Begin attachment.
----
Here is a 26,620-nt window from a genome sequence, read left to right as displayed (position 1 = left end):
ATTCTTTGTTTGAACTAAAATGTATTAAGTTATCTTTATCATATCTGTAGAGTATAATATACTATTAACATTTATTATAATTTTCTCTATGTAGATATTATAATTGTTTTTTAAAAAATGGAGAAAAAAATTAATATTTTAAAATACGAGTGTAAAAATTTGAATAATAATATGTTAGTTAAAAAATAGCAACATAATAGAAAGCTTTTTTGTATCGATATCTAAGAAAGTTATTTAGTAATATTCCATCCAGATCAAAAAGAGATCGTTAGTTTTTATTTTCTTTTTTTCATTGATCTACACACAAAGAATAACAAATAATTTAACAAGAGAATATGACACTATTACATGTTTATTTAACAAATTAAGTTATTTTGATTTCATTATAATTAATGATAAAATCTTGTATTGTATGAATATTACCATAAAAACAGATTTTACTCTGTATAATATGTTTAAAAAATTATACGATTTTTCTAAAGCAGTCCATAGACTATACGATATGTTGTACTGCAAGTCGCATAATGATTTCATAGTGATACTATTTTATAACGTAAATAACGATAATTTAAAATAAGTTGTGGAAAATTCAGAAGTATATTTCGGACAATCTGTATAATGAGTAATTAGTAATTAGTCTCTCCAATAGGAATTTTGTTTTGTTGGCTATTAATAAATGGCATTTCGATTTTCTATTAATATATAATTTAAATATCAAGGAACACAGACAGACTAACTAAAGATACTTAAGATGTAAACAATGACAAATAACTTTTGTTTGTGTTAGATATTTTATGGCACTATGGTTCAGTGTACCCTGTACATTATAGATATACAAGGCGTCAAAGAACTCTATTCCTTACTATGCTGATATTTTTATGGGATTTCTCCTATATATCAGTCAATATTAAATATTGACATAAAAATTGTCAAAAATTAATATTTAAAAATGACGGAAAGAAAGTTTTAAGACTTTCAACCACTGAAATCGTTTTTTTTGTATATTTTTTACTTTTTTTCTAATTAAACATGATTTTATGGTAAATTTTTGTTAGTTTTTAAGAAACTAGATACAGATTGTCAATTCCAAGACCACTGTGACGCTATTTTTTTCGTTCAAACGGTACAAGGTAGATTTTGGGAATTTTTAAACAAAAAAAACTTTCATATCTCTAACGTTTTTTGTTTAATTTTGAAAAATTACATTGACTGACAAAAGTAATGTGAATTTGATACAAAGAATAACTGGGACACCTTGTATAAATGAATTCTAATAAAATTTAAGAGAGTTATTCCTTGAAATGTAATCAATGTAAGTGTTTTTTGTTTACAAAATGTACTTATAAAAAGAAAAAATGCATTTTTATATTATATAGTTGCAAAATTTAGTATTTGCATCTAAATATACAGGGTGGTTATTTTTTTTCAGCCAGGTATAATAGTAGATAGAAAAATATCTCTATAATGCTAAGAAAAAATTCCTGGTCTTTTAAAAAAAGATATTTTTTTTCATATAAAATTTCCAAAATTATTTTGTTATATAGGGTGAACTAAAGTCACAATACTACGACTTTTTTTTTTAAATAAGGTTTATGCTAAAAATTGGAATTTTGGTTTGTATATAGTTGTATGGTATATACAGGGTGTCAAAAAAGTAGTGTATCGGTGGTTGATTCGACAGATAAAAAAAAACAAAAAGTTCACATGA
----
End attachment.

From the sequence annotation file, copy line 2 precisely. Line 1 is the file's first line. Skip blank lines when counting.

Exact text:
ATTCTTTGTTTGAACTAAAATGTATTAAGTTATCTTTATCATATCTGTAGAGTATAATATACTATTAACATTTATTATAATTTTCTCTATGTAGATATTATAATTGTTTTTTAAAAAATGGAGAAAAAAATTAATATTTTAAAATACGAGTGTAAAAATTTGAATAATAATATGTTAGTTAAAAAATAGCAACATAATAGAAAGCTTTTTTGTATCGATATCTAAGAAAGTTATTTAGTAATATTCCATCCAGATCAAAAAGAGATCGTTAGTTTTTATTTTCTTTTTTTCATTGATCTACACACAAAGAATAACAAATAATTTAACAAGAGAATATGACACTATTACATGTTTATTTAACAAATTAAGTTATTTTGATTTCATTATAATTAATGATAAAATCTTGTATTGTATGAATATTACCATAAAAACAGATTTTACTCTGTATAATATGTTTAAAAAATTATACGATTTTTCTAAAGCAGTCCATAGACTATACGATATGTTGTACTGCAAGTCGCATAATGATTTCATAGTGATACTATTTTATAACGTAAATAACGATAATTTAAAATAAGTTGTGGAAAATTCAGAAGTATATTTCGGACAATCTGTATAATGAGTAATTAGTAATTAGTCTCTCCAATAGGAATTTTGTTTTGTTGGCTATTAATAAATGGCATTTCGATTTTCTATTAATATATAATTTAAATATCAAGGAACACAGACAGACTAACTAAAGATACTTAAGATGTAAACAATGACAAATAACTTTTGTTTGTGTTAGATATTTTATGGCACTATGGTTCAGTGTACCCTGTACATTATAGATATACAAGGCGTCAAAGAACTCTATTCCTTACTATGCTGATATTTTTATGGGATTTCTCCTATATATCAGTCAATATTAAATATTGACATAAAAATTGTCAAAAATTAATATTTAAAAATGACGGAAAGAAAGTTTTAAGACTTTCAACCACTGAAATCGTTTTTTTTGTATATTTTTTACTTTTTTTCTAATTAAACATGATTTTATGGTAAATTTTTGTTAGTTTTTAAGAAACTAGATACAGATTGTCAATTCCAAGACCACTGTGACGCTATTTTTTTCGTTCAAACGGTACAAGGTAGATTTTGGGAATTTTTAAACAAAAAAAACTTTCATATCTCTAACGTTTTTTGTTTAATTTTGAAAAATTACATTGACTGACAAAAGTAATGTGAATTTGATACAAAGAATAACTGGGACACCTTGTATAAATGAATTCTAATAAAATTTAAGAGAGTTATTCCTTGAAATGTAATCAATGTAAGTGTTTTTTGTTTACAAAATGTACTTATAAAAAGAAAAAATGCATTTTTATATTATATAGTTGCAAAATTTAGTATTTGCATCTAAATATACAGGGTGGTTATTTTTTTTCAGCCAGGTATAATAGTAGATAGAAAAATATCTCTATAATGCTAAGAAAAAATTCCTGGTCTTTTAAAAAAAGATATTTTTTTTCATATAAAATTTCCAAAATTATTTTGTTATATAGGGTGAACTAAAGTCACAATACTACGACTTTTTTTTTTAAATAAGGTTTATGCTAAAAATTGGAATTTTGGTTTGTATATAGTTGTATGGTATATACAGGGTGTCAAAAAAGTAGTGTATCGGTGGTTGATTCGACAGATAAAAAAAAACAAAAAGTTCACATGA